T3-06: Looking inside the union

6 September 2019, 16:45–18:15

Chair: Melanie Simms


Voice within the union

Relationship of leader, status and voice behaviour

Kyungyeon Kim, Korea University

» Full paper: ilera-2019-paper-66-Kim.pdf

Member's participation is crucial for the survival of trade unions. However, little attention has been paid to voice within trade union, while plenty of voice literature have been studied in organizational behaviour. Therefore, the purpose of this study is to uncover the relationship with leaders, organizational support and member's voice behaviour. Also, we will attempt to explore mediating roles of felt obligation for constructive change at the individual- level of voice mechanism under the union-context.

Major result of this study will be to find out positive relationship between Authentic leadership and member's voice behaviour, as regarding to mobilization theory (H1). Also, we will exam potential positive relationship between perceived insider status and member's voice behaviour, by applying organizational support theory (H2). Moreover, in order to find out antecedent of union member's voice behaviour, we will consider felt obligation for constructive change as playing mediating role of this mechanism. (i.e. felt obligation for constructive change as mediator of authentic leadership and voice behaviour (H3), and as mediator of PIS and voice behaviour (H4))

The implication of this study is to find out that union leadership and organization supports are antecedent of members' voice behaviour via felt obligation for constructive change. Union should recognize importance of voice and try to make better climate to encourage member's voice, by using leader and organizational supports. Consequently, voice within the union should be encouraged, and so is voice research in union-context as well.

Keywords: Voice, Authentic leadership, Perceived insider status, Trade Union

Dilemmas of union democracy, national and international

Rebecca Gumbrell-McCormick, Birkbeck College, University of London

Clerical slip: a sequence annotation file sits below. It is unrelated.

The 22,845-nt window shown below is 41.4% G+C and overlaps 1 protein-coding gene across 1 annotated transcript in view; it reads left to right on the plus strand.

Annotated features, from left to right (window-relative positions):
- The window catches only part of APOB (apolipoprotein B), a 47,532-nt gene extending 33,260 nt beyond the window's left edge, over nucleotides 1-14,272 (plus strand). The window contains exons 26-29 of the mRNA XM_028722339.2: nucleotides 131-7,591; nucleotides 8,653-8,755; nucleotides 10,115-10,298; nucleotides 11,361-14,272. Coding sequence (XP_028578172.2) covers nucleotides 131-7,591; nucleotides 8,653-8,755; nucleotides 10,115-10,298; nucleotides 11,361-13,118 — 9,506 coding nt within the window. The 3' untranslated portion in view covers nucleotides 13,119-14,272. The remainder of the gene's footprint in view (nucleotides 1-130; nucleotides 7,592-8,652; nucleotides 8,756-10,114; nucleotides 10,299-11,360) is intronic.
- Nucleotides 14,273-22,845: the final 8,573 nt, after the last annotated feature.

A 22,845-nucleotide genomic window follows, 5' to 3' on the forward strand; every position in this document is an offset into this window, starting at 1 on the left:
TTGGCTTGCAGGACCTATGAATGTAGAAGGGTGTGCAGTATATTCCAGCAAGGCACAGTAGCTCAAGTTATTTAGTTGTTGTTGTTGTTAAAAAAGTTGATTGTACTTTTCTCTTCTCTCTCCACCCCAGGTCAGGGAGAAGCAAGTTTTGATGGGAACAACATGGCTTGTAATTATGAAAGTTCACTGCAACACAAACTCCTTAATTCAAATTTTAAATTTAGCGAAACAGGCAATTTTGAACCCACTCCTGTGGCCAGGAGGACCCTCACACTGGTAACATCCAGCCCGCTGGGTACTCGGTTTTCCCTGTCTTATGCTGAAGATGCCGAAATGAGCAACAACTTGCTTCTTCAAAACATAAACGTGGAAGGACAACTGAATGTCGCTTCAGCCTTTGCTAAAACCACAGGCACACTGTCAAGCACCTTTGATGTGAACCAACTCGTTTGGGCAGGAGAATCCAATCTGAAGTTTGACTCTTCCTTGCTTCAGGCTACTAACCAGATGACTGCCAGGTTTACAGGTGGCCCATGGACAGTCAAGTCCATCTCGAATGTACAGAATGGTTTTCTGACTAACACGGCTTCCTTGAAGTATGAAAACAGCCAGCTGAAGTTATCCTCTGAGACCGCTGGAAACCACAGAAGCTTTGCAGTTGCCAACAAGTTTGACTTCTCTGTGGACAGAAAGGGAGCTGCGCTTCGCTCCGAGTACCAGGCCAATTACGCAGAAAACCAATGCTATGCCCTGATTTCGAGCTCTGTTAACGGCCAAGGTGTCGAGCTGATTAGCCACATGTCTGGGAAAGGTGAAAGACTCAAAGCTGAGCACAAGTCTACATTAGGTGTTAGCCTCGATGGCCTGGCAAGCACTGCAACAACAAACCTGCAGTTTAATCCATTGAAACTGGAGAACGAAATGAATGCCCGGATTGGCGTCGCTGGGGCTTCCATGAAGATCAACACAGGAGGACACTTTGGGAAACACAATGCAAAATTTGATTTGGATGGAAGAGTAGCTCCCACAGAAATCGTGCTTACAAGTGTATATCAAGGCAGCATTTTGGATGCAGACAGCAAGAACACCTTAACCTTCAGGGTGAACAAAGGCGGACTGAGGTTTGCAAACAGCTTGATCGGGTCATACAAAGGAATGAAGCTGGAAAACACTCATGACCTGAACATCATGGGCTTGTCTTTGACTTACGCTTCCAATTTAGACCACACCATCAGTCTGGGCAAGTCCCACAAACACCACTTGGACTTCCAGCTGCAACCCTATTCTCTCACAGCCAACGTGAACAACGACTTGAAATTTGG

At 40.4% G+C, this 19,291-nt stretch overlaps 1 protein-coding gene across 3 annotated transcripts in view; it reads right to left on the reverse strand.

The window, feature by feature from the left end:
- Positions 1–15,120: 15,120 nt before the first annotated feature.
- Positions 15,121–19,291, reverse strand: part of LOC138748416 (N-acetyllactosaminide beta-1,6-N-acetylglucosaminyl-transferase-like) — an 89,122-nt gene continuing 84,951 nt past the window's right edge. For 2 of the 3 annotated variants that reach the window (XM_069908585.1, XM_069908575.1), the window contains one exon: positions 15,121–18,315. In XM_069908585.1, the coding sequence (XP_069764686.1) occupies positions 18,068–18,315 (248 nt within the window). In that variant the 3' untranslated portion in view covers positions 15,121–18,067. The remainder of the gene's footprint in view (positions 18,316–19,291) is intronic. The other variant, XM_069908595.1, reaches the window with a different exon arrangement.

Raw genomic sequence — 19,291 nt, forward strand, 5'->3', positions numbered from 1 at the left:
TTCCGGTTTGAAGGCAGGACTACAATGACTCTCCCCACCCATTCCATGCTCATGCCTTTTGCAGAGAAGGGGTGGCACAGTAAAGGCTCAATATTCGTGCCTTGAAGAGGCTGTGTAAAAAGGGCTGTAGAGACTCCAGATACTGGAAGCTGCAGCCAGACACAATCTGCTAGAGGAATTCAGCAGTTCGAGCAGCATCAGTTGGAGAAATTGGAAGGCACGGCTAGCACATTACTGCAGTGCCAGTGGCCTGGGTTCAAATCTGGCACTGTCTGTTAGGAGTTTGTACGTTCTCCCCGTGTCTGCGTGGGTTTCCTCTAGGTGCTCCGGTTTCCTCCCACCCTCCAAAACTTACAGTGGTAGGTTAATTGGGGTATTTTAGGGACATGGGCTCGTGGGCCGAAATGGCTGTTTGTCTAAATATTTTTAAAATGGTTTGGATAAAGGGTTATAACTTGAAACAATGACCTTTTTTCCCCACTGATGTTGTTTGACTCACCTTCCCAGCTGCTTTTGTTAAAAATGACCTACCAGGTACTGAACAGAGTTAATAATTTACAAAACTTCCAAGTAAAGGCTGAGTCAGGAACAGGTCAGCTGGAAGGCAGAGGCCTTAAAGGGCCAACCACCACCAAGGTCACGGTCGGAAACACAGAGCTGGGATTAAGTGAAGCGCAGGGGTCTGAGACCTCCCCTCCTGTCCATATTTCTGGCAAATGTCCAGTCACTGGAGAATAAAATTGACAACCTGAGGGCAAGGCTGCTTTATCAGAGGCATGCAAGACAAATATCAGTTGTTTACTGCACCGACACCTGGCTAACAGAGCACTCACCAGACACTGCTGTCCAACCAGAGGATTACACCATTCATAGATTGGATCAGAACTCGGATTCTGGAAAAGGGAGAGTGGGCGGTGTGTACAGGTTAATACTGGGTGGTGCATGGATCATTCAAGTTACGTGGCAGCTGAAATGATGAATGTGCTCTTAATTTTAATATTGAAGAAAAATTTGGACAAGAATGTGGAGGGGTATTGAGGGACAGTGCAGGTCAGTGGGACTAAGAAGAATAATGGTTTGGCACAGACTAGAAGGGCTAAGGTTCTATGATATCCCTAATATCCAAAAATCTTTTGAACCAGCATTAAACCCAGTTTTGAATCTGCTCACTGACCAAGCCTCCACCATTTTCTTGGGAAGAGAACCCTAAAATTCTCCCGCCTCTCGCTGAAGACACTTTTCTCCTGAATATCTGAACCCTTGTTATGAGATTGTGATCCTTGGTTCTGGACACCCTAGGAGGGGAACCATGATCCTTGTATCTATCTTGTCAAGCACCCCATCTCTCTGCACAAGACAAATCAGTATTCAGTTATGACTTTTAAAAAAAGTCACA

Richard Hyman, London School of Economics and Political Science (LSE)

There is a broad consensus across European countries (and indeed more widely) that trade unions should be, and to a large extent are, democratic organisations. To be taken seriously by their interlocutors (employers and governments), unions require democratic legitimacy; and must be able to harness their members’ ‘willingness to act in order to mobilise collectively in support of their demands. But ever since Michels (if not earlier), it has often been argued that unions are not, and perhaps cannot be, democratic. There is also an influential thesis that ‘too much’ democracy inhibits unions effectiveness by obstructing the strategic leadership necessary to coordinate and prioritise diverse membership interests and to frame long-term policy objectives. We examine some of the different factors influencing the degree and type of union democracy, including the relation between national centres and industrial unions; the role of full time officials as opposed to lay officers and activists; and differences of power and interest within unions and how these are resolved. In our paper we will review some of these debates and examine the very different ways in which union democracy is understood cross-nationally.

Bearing in mind the increased importance of the international level in trade union action, we also examine the distinctive issues involved in applying theories of union democracy to supranational union organisations, with specific reference to the ETUC and to the ITUC (where the issue of internal democracy was a dominant theme at its December 2018 Congress). If democracy is difficult to practise at the national level, it is even more so at the international level, where the organisation is one step further away from the individual member and activist.  Further, for historical and structural reasons, the international union bodies have tended to be dominated by a multi-lingual elite who, with the best will in the world, are largely remote from the concerns of the ordinary trade unionist.